The Stewarts and Macphersons marched forward at the word of command, as did the Macdonalds and MacDonnells on the west. The men on the west kept firing as they advanced, but the Macphersons, who were on the east, soon came into contact with the English dragoons and received the whole of their fire. Murray drew his sword and cried out, "Claymore!", and Cluny Macpherson doing the same, the Macphersons rushed down to the bottom ditch of the enclosure. Clearing the diagonal hedges as they went, they fell sword in hand upon the enemy, of whom a considerable number were killed at the lower ditch. The rest retreated across the moor, but received in their flight the fire of the MacDonnell of Glengarry regiment.
Twelve Jacobite soldiers were killed in the skirmish. The only Jacobite officer wounded was the Macdonald of Glengarry chief. Lord George Murray had several narrow escapes.
Ten Government dragoons were killed and four of their officers wounded. One British dragoon is recorded as dying in Clifton several weeks later, presumably of wounds received in the battle.The dragoons killed in the battle are buried in St Cuthbert's churchyard. Near the churchyard gate is a stone commemorating the skirmish.
The only prisoner taken on this occasion was a footman of the Duke of Cumberland. This man was sent back to his royal highness by Charles.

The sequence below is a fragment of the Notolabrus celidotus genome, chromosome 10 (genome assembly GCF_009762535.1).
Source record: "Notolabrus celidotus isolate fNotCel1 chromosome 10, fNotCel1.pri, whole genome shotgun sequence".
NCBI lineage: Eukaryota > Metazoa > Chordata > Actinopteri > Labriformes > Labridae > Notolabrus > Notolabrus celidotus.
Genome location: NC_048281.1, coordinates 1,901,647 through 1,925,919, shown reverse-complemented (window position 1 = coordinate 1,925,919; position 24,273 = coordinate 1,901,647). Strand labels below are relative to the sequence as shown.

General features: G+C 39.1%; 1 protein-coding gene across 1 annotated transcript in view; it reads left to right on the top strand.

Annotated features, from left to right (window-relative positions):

A skeleton wearing tartan, found in the 1920s near Stanhope, is believed to have been a Jacobite casualty of the skirmish, though this is uncertain.
There are at least three contenders for the claim to have been the last battle on English soil, as different historians have used different definitions for what constitutes a battle. If Clifton Moor was a "skirmish" and not a battle, and if the Battle of Preston, fought during Jacobite rising of 1715, was a siege and not a battle, and the Battle of Reading (1688) is discounted as a street fight, then the last pitched battle on English soil was the battle of Sedgemoor fought in 1685, which was the decisive battle in the Monmouth Rebellion. However either of the former, or possibly the Battle of Bossenden Wood (1838), can also be considered the last battle, depending on how a battle is definedwhile the Battle of Graveney Marsh (1940) could also be counted as a skirmish. There is also a certain semanticism in the expression "last battle on English soil", for it specifically excludes the subsequent Second World War air battles over English soil, particularly the Battle of Britain (10 July to 31 October 1940) which was fought in the skies over Kent and the winter blitz of 1940–1941 which is sometimes called the Battle of London. The claim to be the most recent battle site in England, for what were relatively small armed confrontations, is useful for promoting tourism at the locations.